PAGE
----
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A. Turalba, J. Kim, R. Ali, C. Andreoli, B. Henderson; Histopathology And Risk Factors For Corneal Wound Burns Created During In Vitro Phacoemulsification . Invest. Ophthalmol. Vis. Sci. 2006;47(13):635.
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To evaluate the histopathology of corneal wound burns created by in vitro phacoemulsification and examine the optimal conditions for developing corneal thermal injury during in vitro phacoemulsification.
Phacoemulsification using the Bausch and Lomb MillenniumTM system with the ConcentrixTM Pump was performed on pig eyes warmed to room temperature. A clear cornea incision was made near the limbus and viscoelastic agent (hyaluronic acid–chondroitin sulfate) was infused into the anterior chamber. Phacoemulsification settings (irrigation, ultrasound power, vacuum, and aspiration) and surgical conditions (incision size, phaco tip position) were adjusted to determine the optimal conditions for creating a corneal wound burn. Continuous phacoemulsification was performed using variable settings until a visible corneal wound burn was created or until the entire lens was aspirated. Representative sections of corneas with and without visible corneal wound burns were stained with hematoxylin and eosin and then examined.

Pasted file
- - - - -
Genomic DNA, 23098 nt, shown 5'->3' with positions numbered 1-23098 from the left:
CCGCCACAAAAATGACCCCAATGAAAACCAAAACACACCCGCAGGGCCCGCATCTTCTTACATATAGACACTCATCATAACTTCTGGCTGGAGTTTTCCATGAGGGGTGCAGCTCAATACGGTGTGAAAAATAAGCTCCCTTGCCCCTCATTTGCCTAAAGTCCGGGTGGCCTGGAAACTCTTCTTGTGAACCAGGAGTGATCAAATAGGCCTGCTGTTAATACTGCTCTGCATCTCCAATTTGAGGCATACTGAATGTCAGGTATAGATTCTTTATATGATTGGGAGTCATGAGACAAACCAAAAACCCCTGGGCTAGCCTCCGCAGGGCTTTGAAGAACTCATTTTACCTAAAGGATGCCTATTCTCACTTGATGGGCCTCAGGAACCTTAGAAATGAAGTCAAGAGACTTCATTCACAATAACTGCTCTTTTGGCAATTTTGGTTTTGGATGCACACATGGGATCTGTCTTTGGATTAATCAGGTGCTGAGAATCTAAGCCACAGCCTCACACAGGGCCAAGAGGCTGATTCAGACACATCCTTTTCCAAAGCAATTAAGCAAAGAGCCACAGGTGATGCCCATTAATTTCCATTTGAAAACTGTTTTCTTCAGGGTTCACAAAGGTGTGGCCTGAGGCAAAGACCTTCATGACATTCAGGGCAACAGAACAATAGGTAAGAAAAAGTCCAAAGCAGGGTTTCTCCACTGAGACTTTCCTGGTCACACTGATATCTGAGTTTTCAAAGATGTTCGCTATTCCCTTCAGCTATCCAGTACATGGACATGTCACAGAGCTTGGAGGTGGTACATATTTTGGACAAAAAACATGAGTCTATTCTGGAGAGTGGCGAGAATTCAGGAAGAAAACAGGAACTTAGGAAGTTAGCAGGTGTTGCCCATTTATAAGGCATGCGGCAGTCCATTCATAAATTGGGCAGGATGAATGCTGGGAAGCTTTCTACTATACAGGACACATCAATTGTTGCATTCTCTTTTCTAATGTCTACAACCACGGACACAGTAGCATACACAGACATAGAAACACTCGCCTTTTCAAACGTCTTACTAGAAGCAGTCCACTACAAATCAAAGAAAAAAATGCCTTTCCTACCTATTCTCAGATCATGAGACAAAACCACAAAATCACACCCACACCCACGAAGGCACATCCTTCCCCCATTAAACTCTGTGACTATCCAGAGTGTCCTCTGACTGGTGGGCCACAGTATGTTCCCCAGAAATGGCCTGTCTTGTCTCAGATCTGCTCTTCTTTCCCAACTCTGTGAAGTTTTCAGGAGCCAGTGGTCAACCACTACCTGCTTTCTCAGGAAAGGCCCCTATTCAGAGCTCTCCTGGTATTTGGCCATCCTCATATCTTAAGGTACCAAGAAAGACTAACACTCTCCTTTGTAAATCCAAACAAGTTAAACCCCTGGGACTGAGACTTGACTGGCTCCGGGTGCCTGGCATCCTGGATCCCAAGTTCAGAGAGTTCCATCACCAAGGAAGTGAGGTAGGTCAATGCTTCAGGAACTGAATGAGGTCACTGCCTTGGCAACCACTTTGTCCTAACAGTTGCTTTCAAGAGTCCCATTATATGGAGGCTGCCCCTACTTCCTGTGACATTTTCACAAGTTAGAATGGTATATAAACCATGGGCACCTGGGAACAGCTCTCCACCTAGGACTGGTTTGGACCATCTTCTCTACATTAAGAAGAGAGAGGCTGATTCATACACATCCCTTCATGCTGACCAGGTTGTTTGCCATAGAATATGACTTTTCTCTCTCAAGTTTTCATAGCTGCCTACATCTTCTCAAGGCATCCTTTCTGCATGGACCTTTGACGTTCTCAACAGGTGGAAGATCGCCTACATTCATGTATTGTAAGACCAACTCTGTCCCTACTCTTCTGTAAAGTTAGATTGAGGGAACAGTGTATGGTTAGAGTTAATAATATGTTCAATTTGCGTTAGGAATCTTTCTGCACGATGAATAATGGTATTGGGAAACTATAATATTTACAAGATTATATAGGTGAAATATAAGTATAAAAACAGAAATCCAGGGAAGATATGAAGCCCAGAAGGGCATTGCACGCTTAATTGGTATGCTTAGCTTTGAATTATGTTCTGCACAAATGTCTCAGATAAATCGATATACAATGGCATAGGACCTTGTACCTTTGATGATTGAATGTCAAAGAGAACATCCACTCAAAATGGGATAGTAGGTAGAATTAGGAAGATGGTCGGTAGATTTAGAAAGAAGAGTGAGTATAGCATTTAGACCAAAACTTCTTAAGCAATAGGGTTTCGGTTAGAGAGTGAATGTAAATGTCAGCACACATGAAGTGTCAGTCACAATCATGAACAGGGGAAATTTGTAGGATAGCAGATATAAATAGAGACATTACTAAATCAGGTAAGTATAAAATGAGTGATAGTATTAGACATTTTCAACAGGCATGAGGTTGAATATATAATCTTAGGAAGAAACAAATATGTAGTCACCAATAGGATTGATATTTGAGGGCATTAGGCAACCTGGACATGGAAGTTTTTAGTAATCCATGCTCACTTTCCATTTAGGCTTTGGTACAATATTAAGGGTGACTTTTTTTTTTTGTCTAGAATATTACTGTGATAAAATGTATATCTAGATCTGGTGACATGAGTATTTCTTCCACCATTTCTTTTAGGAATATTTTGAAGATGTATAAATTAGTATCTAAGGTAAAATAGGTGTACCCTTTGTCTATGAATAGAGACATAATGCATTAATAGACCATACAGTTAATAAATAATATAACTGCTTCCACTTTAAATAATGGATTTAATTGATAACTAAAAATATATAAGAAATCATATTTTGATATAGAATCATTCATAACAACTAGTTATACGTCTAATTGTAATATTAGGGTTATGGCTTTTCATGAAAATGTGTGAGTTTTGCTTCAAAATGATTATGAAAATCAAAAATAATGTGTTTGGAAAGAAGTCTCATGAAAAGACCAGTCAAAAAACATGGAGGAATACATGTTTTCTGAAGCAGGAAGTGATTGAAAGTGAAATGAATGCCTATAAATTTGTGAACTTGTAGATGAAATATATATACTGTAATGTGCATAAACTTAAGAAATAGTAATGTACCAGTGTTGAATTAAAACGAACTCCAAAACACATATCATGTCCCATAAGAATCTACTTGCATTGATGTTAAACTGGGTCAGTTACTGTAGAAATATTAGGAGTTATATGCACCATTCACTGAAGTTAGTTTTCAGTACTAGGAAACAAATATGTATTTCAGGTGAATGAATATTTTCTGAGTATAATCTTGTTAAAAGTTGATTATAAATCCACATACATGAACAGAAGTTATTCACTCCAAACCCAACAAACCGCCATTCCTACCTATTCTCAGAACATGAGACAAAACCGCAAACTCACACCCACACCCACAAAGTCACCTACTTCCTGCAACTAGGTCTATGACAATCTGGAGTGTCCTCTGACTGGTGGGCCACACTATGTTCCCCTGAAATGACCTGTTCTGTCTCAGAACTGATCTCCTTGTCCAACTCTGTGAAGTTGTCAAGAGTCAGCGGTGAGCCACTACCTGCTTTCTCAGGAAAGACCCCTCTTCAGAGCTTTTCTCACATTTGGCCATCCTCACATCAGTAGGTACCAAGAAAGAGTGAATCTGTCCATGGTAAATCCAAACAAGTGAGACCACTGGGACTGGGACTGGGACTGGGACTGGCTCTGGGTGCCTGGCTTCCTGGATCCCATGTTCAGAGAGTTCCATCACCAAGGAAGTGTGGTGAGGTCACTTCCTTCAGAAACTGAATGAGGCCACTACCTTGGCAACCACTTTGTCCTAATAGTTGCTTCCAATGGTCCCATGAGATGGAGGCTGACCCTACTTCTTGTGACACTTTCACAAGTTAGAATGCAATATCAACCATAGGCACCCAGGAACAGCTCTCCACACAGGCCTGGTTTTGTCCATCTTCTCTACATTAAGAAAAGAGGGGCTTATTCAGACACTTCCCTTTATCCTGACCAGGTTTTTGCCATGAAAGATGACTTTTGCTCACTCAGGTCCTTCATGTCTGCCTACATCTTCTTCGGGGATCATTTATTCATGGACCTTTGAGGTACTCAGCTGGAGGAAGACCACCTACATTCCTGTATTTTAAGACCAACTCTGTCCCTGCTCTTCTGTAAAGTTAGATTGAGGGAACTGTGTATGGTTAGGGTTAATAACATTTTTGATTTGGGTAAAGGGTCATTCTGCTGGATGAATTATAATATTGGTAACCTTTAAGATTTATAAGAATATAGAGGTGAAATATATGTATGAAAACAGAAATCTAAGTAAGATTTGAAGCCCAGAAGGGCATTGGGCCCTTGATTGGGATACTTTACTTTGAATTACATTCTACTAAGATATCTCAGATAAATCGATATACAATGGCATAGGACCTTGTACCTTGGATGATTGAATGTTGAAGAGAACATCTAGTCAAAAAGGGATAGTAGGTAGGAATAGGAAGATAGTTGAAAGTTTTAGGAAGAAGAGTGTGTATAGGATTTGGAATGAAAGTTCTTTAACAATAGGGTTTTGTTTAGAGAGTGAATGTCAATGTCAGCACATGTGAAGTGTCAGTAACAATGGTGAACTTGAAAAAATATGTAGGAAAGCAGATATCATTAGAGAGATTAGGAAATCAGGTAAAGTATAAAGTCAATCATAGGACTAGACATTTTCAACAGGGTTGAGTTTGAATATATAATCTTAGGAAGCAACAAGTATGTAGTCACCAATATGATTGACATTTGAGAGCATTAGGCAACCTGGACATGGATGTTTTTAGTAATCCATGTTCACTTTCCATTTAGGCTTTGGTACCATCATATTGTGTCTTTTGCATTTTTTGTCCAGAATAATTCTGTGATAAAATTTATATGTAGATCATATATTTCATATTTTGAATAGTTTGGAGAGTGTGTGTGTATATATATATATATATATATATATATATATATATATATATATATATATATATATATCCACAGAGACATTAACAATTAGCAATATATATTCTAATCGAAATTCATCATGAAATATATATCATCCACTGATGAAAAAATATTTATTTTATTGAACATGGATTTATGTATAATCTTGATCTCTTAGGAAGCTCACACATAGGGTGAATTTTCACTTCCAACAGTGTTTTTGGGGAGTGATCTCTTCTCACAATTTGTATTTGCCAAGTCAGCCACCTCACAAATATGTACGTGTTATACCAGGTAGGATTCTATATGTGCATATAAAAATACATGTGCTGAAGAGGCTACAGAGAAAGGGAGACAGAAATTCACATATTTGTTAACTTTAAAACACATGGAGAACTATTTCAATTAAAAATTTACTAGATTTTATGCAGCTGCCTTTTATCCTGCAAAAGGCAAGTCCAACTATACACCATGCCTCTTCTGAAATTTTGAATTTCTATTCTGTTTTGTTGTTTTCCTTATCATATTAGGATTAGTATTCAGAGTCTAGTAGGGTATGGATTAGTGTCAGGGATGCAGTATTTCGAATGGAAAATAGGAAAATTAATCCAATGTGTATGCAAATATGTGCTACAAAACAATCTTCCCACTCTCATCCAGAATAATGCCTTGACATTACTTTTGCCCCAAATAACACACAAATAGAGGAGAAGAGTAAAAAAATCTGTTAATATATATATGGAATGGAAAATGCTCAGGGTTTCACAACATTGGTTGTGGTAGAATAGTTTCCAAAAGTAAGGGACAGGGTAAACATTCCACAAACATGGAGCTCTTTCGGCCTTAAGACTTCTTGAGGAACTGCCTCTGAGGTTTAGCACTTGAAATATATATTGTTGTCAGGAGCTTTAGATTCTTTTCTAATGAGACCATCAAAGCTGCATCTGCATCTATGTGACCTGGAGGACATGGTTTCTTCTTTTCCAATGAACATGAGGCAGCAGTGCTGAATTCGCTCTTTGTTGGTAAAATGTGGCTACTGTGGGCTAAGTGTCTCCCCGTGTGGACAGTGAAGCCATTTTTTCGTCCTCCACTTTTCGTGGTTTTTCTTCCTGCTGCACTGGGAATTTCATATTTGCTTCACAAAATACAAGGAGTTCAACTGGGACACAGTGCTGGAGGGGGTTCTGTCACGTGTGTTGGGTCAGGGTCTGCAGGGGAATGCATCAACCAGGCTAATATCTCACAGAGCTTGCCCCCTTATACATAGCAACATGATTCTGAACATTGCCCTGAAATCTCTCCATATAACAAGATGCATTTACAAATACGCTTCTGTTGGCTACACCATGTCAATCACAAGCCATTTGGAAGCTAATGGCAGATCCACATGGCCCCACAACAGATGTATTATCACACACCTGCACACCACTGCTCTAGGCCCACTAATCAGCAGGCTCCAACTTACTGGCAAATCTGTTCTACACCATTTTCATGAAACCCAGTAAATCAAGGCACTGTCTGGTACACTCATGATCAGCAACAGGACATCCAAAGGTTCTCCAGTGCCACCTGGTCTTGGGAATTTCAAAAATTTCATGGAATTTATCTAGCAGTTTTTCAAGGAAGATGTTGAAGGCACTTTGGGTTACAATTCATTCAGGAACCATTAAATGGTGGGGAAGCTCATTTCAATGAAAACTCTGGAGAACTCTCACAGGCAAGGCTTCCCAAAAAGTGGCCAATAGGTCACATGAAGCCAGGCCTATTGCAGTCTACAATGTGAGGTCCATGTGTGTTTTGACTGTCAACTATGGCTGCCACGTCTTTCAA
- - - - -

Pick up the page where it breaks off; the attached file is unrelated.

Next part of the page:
The histopathology of clinically visible corneal wound burns showed basophilic staining of the corneal stroma with contraction. Corneal burns occurred with 2.8 mm and 3.0 mm incisions, using ultrasound power at 40%, vacuum at 30 mmHg, maximum aspiration flow rate of 25 ml/min and irrigation off. The corneal burns occurred at 30 seconds and 32 seconds of phacoemulsification, respectively. When irrigation was turned on, corneal burns did not occur with both incision sizes, power increased to 50%, vacuum increased to 60 mmHg, and maximum aspiration flow rate of 25 ml/min.
Phacoemulsification thermal injury causes structural damage to the corneal stroma as evident on histopathologic examination. The histopathology of corneal wound burns correlates with the gross appearance of corneas. Occlusion of irrigation is a significant factor in developing corneal wound burns during in vitro phacoemulsification.
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